Kenya’s Main Obstacle to Food Security is Ignorance


As Africa falls behind the rest of the world on agricultural technology, Kenya is falling behind the rest of Africa, warned a group of scientists in Nairobi this summer.

“Other East African countries are proceeding at full speed to commercialize a number of [genetically modified] crops while Kenya’s progress has stalled,” said Margaret Karembu, an environmental management specialist who earned her Ph.D. from Kenyatta University.

This is very disappointing, because now more than ever Kenyan farmers like me must take advantage of the latest technologies.

I learned this firsthand in April on a visit to South Africa, sponsored by AfricaBio and the African Agricultural Technology Foundation. We studied five small farms near Johannesburg and Pretoria—and came away impressed by the achievements of our fellow Africans, when they enjoy access to modern technology.

One farmer in Limpopo Province showed us his fields and boasted about how GM crops have made them more productive. When he started farming in 1999, he would harvest 1.5 tons of maize and half a ton of cotton per hectare. Today, with access to varieties that resist weeds and pests, he has seen his yields improve fourfold and fivefold, respectively. He expects each hectare of maize to grow six tons and each hectare of cotton to grow 2.5 tons!

These are substantial benefits, but they’re only part of his success story. GM crops have relieved him of the hard task of ploughing his fields each year—a huge savings in time and labour. What’s more, he has cut his dependence on herbicides and pesticides, lowering his applications from six times per year to just two.

This saves money, improves environmental stewardship, and makes farming safer. It’s important to remember that although herbicides and pesticides decompose before they reach consumers, the farmers who spray crops directly must protect themselves from overexposure. Reducing the number of times they spray is one of the best ways of limiting their risk and keeping them healthy.

At another farm, we saw how GM crops can work hand-in-hand with mechanization, improving productivity. Perhaps most surprising, it has made the business of farming more attractive to young people. All over the world, farmers worry about the next generation, which so often seems to avoid agriculture. On the GM farms of South Africa, I witnessed people in their 30’s devoting their careers to food production. They may flee farming when it involves the primitive ways of their grandparents, but they seem attracted to a sector that has embraced cutting-edge technologies.

I had visited South Africa twice before, but both trips were in the 1990s—long before the gene revolution took hold anywhere. I was struck by how much had changed. Back then, South African agriculture and Kenyan agriculture were roughly comparable. Today, however, the South Africans are much more advanced than my countrymen.

I applaud their progress. I also envy it.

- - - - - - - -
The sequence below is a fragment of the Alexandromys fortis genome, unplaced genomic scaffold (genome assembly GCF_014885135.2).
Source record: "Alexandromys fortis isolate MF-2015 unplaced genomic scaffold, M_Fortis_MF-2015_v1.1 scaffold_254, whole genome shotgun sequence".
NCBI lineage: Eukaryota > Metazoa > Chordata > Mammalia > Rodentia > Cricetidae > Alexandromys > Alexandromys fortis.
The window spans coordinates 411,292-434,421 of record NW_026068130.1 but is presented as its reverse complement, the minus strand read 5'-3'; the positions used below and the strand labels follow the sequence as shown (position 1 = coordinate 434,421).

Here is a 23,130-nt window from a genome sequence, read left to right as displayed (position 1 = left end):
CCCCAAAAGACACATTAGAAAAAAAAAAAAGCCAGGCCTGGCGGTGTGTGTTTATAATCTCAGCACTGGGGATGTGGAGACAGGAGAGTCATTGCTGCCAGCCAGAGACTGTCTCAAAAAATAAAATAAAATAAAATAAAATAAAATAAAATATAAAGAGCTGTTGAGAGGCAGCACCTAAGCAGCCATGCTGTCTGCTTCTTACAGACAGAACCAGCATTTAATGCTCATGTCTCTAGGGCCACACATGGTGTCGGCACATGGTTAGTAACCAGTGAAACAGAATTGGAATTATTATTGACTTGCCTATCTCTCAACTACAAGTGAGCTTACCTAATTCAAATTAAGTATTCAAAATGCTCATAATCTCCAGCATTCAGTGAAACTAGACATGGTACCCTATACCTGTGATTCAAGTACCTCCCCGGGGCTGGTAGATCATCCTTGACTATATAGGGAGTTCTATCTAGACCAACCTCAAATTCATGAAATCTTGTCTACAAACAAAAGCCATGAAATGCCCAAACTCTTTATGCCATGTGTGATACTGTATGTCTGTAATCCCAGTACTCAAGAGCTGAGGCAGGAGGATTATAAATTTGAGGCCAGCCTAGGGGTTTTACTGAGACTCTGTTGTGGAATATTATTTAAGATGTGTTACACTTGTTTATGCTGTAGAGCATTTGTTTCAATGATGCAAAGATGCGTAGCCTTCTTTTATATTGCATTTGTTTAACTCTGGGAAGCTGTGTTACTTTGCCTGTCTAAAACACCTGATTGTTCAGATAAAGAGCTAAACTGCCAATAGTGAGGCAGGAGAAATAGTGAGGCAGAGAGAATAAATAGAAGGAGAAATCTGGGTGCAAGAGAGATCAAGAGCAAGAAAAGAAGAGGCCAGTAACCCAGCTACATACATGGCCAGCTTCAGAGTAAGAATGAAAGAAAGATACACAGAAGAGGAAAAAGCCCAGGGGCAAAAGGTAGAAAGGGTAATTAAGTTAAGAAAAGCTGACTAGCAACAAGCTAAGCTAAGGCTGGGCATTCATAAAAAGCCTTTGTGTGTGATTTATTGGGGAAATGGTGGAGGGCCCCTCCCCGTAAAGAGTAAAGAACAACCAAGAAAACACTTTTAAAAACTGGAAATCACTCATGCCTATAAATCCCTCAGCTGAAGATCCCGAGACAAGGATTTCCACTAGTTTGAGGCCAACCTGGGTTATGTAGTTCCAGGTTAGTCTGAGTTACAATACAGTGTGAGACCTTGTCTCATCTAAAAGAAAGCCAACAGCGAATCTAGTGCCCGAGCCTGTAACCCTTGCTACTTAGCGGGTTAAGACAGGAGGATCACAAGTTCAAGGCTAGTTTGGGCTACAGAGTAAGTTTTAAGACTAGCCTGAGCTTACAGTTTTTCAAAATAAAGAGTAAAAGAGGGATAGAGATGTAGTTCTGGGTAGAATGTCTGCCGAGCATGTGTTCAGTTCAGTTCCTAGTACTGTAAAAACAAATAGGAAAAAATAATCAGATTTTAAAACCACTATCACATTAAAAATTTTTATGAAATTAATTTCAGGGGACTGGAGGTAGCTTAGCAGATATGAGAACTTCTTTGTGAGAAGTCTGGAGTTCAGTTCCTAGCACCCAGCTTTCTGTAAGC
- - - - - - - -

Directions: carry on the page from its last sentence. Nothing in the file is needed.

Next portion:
Our lawmakers and policy leaders must understand that to improve Kenya’s food security, we must embrace these new ideas. The simple step of allowing us to plant GM maize, cotton and cassava—technologies that are readily available but currently kept beyond our reach—immediately would improve our productivity and help us feed our own people, feed our textile mills and put money in the pockets of farmers.

Not only would we achieve food security, we’d also see a revival of Kenya’s moribund cotton sector. Our dead cotton ginneries and textiles mills would spring back to life, fueled by newly productive cotton fields within our borders. With GM cotton, we’d grow our own supply rather than depend on imports.

This would create a lot of jobs for a lot of people.

Our main obstacle is ignorance. People have a tendency to fear what they don’t understand and cannot visualize. If more Kenyans had the opportunity to see what GM crops have done for South Africa, our country would rush to commercialize these technologies rather than continue to find excuses to keep them away from farmers.

It’s time for us to stop falling behind everybody else. We must catch up to South Africa, and then our whole continent must catch up to the rest of the world. Every journey begins with a small step—and the one we must take now involves the complete acceptance of a safe technology.

Gilbert Arap Bor grows corn (maize), vegetables and dairy cows on a small-scale farm of 25 acres in Kapseret, near Eldoret, Kenya.  He also teaches at the Catholic University of Eastern Africa, Eldoret campus.  Mr. Bor is the 2011 Kleckner Trade & Technology Advancement Award recipient and a member of the Truth About Trade & Technology Global Farmer Network.

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This column first appeared in the Daily Nation (Nairobi, Kenya).

Gilbert arap Bor

Gilbert arap Bor

Gilbert arap Bor grows corn (maize), vegetables and dairy cows on a small-scale farm of 25 acres in Kapseret, near Eldoret, Kenya. Dr Bor is also a lecturer of marketing and management at the Catholic University of Eastern Africa, Eldoret campus. Gilbert received the 2011 GFN Kleckner Global Farm Leader award and volunteers as a member of the Global Farmer Network Advisory Council.

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